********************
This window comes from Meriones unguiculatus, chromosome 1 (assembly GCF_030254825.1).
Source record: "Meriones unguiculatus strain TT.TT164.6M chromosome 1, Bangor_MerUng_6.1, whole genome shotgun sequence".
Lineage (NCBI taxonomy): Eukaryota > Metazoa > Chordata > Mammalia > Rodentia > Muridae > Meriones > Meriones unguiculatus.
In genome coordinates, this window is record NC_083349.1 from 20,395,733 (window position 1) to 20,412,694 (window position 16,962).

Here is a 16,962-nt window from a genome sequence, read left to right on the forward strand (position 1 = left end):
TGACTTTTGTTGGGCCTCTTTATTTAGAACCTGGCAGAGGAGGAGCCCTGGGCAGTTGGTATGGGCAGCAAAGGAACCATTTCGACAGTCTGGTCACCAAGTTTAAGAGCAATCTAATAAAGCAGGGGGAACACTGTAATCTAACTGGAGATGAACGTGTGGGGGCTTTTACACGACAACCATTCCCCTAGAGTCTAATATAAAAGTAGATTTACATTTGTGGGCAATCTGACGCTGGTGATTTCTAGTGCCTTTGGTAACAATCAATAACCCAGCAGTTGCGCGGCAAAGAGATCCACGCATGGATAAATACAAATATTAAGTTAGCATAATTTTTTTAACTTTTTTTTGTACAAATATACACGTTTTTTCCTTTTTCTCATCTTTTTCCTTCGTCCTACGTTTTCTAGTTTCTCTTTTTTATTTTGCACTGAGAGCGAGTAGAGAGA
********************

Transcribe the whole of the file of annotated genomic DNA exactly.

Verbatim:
This window comes from Meriones unguiculatus, chromosome 1 (assembly GCF_030254825.1).
Source record: "Meriones unguiculatus strain TT.TT164.6M chromosome 1, Bangor_MerUng_6.1, whole genome shotgun sequence".
Lineage (NCBI taxonomy): Eukaryota > Metazoa > Chordata > Mammalia > Rodentia > Muridae > Meriones > Meriones unguiculatus.
In genome coordinates, this window is record NC_083349.1 from 20,395,733 (window position 1) to 20,412,694 (window position 16,962).

Here is a 16,962-nt window from a genome sequence, read left to right on the forward strand (position 1 = left end):
TGACTTTTGTTGGGCCTCTTTATTTAGAACCTGGCAGAGGAGGAGCCCTGGGCAGTTGGTATGGGCAGCAAAGGAACCATTTCGACAGTCTGGTCACCAAGTTTAAGAGCAATCTAATAAAGCAGGGGGAACACTGTAATCTAACTGGAGATGAACGTGTGGGGGCTTTTACACGACAACCATTCCCCTAGAGTCTAATATAAAAGTAGATTTACATTTGTGGGCAATCTGACGCTGGTGATTTCTAGTGCCTTTGGTAACAATCAATAACCCAGCAGTTGCGCGGCAAAGAGATCCACGCATGGATAAATACAAATATTAAGTTAGCATAATTTTTTTAACTTTTTTTTGTACAAATATACACGTTTTTTCCTTTTTCTCATCTTTTTCCTTCGTCCTACGTTTTCTAGTTTCTCTTTTTTATTTTGCACTGAGAGCGAGTAGAGAGA